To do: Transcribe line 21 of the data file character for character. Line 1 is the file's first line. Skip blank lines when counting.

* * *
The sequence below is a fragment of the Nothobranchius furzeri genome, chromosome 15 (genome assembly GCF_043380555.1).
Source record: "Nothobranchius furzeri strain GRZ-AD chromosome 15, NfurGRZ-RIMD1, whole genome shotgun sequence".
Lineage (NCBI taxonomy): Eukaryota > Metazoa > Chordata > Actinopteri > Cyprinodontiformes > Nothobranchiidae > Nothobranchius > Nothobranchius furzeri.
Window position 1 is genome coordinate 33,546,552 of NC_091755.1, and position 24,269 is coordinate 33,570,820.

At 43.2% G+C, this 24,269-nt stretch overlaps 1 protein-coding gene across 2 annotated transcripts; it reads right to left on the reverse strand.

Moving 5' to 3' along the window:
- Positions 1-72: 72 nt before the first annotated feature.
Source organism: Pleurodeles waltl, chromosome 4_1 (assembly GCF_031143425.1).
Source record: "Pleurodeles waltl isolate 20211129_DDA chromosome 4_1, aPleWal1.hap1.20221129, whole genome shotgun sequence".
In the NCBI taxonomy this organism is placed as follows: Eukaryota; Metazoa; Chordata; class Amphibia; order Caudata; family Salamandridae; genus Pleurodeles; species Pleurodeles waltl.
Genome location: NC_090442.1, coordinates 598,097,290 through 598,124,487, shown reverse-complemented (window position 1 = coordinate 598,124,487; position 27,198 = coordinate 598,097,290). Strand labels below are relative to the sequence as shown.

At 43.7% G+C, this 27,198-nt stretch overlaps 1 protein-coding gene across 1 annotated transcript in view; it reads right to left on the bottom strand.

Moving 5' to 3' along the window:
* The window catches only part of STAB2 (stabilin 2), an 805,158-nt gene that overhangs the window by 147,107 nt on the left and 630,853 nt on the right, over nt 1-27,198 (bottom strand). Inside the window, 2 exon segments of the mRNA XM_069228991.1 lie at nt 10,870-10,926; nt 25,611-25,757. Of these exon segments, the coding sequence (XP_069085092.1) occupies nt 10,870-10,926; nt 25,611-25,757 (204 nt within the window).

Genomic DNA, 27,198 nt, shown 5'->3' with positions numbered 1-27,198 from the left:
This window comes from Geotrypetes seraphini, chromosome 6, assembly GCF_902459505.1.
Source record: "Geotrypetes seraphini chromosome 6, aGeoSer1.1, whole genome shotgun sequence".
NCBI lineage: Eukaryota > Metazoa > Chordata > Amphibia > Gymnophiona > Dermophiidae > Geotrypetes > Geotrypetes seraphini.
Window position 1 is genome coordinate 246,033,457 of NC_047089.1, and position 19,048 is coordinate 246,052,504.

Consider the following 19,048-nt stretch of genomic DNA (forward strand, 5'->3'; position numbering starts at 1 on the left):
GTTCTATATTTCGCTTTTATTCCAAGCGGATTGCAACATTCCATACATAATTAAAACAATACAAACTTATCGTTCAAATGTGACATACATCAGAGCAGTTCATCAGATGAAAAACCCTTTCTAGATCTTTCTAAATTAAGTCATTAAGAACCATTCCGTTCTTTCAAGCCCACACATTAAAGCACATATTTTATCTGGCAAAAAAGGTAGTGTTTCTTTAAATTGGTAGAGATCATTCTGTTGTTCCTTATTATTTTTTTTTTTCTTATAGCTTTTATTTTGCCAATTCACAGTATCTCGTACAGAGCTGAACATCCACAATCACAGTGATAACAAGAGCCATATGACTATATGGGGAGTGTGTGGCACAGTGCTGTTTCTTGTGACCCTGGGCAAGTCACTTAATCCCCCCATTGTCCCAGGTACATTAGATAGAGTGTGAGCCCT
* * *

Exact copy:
GTTCTATATTTCGCTTTTATTCCAAGCGGATTGCAACATTCCATACATAATTAAAACAATACAAACTTATCGTTCAAATGTGACATACATCAGAGCAGTTCATCAGATGAAAAACCCTTTCTAGATCTTTCTAAATTAAGTCATTAAGAACCATTCCGTTCTTTCAAGCCCACACATTAAAGCACATATTTTATCTGGCAAAAAAGGTAGTGTTTCTTTAAATTGGTAGAGATCATTCTGTTGTTCCTTATTATTTTTTTTTTTCTTATAGCTTTTATTTTGCCAATTCACAGTATCTCGTACAGAGCTGAACATCCACAATCACAGTGATAACAAGAGCCATATGACTATATGGGGAGTGTGTGGCACAGTGCTGTTTCTTGTGACCCTGGGCAAGTCACTTAATCCCCCCATTGTCCCAGGTACATTAGATAGAGTGTGAGCCCT